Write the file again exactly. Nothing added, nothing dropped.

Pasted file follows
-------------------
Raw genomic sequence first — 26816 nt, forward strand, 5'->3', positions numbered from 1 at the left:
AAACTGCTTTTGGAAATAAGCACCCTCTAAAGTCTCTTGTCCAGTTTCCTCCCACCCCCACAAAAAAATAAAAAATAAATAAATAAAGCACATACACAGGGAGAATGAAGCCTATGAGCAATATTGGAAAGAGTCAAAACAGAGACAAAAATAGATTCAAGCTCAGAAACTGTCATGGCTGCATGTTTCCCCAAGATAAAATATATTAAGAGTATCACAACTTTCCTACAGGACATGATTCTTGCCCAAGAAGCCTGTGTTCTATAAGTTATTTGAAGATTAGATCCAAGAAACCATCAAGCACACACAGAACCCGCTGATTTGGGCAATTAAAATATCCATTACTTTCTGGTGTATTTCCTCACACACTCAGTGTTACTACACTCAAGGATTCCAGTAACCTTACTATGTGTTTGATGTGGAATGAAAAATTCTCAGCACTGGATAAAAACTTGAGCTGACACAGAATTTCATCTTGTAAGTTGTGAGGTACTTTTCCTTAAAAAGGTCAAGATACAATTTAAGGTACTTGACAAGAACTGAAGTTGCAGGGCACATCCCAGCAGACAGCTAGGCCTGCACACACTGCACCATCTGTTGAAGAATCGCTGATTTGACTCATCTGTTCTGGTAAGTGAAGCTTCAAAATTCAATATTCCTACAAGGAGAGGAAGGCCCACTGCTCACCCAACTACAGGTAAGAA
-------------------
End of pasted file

Raw genomic sequence first — 26816 nt, forward strand, 5'->3', positions numbered from 1 at the left:
AAACTGCTTTTGGAAATAAGCACCCTCTAAAGTCTCTTGTCCAGTTTCCTCCCACCCCCACAAAAAAATAAAAAATAAATAAATAAAGCACATACACAGGGAGAATGAAGCCTATGAGCAATATTGGAAAGAGTCAAAACAGAGACAAAAATAGATTCAAGCTCAGAAACTGTCATGGCTGCATGTTTCCCCAAGATAAAATATATTAAGAGTATCACAACTTTCCTACAGGACATGATTCTTGCCCAAGAAGCCTGTGTTCTATAAGTTATTTGAAGATTAGATCCAAGAAACCATCAAGCACACACAGAACCCGCTGATTTGGGCAATTAAAATATCCATTACTTTCTGGTGTATTTCCTCACACACTCAGTGTTACTACACTCAAGGATTCCAGTAACCTTACTATGTGTTTGATGTGGAATGAAAAATTCTCAGCACTGGATAAAAACTTGAGCTGACACAGAATTTCATCTTGTAAGTTGTGAGGTACTTTTCCTTAAAAAGGTCAAGATACAATTTAAGGTACTTGACAAGAACTGAAGTTGCAGGGCACATCCCAGCAGACAGCTAGGCCTGCACACACTGCACCATCTGTTGAAGAATCGCTGATTTGACTCATCTGTTCTGGTAAGTGAAGCTTCAAAATTCAATATTCCTACAAGGAGAGGAAGGCCCACTGCTCACCCAACTACAGGTAAGAA